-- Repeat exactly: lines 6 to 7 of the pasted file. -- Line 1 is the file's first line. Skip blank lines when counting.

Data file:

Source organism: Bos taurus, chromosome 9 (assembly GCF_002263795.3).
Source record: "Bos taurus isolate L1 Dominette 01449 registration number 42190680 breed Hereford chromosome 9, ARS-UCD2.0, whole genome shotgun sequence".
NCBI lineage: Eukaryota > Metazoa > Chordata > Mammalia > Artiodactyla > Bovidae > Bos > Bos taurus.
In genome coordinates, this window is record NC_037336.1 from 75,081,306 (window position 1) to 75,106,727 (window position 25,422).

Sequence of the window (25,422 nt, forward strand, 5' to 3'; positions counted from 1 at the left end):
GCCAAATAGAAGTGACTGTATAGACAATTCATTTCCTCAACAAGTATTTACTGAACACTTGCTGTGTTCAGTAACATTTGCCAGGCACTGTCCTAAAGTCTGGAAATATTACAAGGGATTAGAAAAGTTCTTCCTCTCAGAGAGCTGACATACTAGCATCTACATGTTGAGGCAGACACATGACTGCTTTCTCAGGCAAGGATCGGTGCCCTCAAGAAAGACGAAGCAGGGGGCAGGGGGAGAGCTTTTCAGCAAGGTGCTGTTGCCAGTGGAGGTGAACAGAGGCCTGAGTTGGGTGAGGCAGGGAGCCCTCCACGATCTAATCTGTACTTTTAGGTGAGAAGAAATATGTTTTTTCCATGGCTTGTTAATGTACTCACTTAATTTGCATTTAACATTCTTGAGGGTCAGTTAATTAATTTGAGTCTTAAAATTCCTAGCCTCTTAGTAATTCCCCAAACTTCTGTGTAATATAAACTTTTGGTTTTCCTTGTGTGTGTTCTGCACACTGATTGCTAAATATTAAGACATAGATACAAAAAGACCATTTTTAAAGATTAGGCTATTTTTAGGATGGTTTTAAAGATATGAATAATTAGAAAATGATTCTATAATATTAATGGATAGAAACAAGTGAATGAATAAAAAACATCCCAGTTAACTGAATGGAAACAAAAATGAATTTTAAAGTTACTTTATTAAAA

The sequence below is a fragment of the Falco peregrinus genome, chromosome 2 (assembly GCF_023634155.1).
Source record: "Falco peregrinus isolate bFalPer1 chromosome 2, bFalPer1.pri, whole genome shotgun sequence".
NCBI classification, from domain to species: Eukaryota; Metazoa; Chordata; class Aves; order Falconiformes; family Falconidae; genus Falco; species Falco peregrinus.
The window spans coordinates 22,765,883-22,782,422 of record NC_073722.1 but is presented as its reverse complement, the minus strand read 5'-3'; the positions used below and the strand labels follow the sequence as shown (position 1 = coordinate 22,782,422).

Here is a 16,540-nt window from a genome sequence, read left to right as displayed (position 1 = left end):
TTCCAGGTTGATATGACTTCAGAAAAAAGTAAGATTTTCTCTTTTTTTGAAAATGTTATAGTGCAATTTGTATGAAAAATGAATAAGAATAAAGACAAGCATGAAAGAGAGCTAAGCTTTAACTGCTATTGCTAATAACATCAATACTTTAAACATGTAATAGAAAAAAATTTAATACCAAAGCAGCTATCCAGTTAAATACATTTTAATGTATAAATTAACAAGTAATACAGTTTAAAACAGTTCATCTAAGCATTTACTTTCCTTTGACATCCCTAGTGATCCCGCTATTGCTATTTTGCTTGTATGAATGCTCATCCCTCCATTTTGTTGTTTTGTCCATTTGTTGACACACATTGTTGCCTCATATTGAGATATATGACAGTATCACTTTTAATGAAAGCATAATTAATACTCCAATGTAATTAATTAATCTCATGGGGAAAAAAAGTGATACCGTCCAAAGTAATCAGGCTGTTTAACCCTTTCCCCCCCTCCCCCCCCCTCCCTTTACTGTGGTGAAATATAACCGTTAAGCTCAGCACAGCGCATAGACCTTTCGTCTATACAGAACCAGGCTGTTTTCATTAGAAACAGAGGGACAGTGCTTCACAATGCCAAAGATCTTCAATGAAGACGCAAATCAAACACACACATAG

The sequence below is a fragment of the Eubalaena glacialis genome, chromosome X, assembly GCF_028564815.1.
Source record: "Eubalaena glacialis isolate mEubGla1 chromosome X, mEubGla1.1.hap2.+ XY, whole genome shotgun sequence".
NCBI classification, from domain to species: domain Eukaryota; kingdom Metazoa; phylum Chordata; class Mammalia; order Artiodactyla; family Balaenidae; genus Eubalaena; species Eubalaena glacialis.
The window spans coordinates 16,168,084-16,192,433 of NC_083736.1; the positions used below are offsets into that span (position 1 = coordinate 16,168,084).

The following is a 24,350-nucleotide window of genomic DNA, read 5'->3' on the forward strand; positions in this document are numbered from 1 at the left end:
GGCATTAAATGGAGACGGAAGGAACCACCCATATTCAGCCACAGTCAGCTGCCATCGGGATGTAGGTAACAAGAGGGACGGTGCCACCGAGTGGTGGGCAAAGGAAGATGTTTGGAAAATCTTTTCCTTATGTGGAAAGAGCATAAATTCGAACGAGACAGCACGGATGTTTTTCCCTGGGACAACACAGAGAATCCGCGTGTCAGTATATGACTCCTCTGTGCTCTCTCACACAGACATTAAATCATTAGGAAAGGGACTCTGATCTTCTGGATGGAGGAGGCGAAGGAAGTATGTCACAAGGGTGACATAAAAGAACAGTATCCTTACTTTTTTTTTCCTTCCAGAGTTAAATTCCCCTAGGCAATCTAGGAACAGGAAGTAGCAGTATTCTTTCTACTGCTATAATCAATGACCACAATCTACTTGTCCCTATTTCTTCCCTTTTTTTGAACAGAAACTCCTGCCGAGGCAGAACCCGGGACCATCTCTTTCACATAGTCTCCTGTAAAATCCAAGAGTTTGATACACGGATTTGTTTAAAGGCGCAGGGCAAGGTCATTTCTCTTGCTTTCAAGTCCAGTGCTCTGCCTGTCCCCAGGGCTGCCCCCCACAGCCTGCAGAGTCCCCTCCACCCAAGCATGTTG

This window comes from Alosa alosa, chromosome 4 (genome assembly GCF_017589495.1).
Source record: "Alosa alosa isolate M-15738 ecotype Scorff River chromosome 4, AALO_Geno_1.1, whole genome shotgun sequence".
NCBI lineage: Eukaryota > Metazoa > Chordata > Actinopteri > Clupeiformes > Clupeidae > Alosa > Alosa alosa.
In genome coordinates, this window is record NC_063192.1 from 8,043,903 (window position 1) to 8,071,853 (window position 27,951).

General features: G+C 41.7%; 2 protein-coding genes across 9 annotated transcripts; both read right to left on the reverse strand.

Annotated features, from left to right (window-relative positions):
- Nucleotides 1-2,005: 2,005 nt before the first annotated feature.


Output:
GCCAAATAGAAGTGACTGTATAGACAATTCATTTCCTCAACAAGTATTTACTGAACACTTGCTGTGTTCAGTAACATTTGCCAGGCACTGTCCTAAAGTCTGGAAATATTACAAGGGATTAGAAAAGTTCTTCCTCTCAGAGAGCTGACATACTAGCATCTACATGTTGAGGCAGACACATGACTGCTTTCTCAGGCAAGGATCGGTGCCCTCAAGAAAGACGAAGCAGGGGGCAGGGGGAGAGCTTTTCAGCAAGGTGCTGTTGCCAGTGGAGGTGAACAGAGGCCTGAGTTGGGTGAGGCAGGGAGCCCTCCACGATCTAATCTGTACTTTTAGGTGAGAAGAAATATGTTTTTTCCATGGCTTGTTAATGTACTCACTTAATTTGCATTTAACATTCTTGAGGGTCAGTTAATTAATTTGAGTCTTAAAATTCCTAGCCTCTTAGTAATTCCCCAAACTTCTGTGTAATATAAACTTTTGGTTTTCCTTGTGTGTGTTCTGCACACTGATTGCTAAATATTAAGACATAGATACAAAAAGACCATTTTTAAAGATTAGGCTATTTTTAGGATGGTTTTAAAGATATGAATAATTAGAAAATGATTCTATAATATTAATGGATAGAAACAAGTGAATGAATAAAAAACATCCCAGTTAACTGAATGGAAACAAAAATGAATTTTAAAGTTACTTTATTAAAA

The sequence below is a fragment of the Falco peregrinus genome, chromosome 2 (assembly GCF_023634155.1).